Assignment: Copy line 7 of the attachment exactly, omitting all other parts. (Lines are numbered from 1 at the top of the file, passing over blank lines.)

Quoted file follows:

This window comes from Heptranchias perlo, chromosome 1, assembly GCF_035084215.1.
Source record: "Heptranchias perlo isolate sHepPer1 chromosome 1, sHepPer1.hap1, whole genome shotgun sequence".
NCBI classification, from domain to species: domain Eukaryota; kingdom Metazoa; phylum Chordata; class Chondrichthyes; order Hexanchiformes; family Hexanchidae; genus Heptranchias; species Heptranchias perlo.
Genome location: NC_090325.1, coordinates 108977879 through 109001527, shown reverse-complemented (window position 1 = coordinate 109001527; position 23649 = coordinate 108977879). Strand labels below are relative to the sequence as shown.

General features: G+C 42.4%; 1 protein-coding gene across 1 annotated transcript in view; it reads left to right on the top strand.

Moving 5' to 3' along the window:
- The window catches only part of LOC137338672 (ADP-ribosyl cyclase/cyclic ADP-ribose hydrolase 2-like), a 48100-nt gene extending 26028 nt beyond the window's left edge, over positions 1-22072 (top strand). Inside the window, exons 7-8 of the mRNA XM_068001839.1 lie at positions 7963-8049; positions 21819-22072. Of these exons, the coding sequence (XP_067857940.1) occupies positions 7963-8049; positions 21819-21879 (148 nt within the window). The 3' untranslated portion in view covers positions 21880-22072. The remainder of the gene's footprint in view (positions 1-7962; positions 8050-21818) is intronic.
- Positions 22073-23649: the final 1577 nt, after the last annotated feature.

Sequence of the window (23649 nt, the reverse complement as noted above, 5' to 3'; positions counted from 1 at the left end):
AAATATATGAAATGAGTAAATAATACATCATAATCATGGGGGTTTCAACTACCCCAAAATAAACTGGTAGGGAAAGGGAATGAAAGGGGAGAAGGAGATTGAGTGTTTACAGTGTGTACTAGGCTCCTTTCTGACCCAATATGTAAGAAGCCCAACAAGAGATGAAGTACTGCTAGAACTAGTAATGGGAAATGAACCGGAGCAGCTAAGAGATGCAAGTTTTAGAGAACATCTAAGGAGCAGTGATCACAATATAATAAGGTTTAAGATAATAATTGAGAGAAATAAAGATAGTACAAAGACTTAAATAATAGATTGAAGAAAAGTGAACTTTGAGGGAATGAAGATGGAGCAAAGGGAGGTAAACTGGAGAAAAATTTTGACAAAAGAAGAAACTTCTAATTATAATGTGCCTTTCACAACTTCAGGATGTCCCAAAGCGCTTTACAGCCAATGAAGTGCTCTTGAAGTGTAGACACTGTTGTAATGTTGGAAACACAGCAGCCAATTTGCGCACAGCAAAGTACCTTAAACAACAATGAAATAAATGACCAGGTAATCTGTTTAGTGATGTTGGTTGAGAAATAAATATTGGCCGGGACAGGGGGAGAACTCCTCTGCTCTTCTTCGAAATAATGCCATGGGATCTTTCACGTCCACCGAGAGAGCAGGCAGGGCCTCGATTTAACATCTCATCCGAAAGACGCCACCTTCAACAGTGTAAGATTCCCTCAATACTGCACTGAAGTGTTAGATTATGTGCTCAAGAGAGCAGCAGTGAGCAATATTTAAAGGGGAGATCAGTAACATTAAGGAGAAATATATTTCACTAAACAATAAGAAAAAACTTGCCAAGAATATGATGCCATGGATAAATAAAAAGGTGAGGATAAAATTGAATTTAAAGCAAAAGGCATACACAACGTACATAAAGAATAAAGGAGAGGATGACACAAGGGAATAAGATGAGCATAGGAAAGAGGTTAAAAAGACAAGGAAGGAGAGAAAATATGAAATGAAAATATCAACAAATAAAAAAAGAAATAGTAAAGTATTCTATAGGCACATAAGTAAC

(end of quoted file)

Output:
- The window catches only part of LOC137338672 (ADP-ribosyl cyclase/cyclic ADP-ribose hydrolase 2-like), a 48100-nt gene extending 26028 nt beyond the window's left edge, over positions 1-22072 (top strand). Inside the window, exons 7-8 of the mRNA XM_068001839.1 lie at positions 7963-8049; positions 21819-22072. Of these exons, the coding sequence (XP_067857940.1) occupies positions 7963-8049; positions 21819-21879 (148 nt within the window). The 3' untranslated portion in view covers positions 21880-22072. The remainder of the gene's footprint in view (positions 1-7962; positions 8050-21818) is intronic.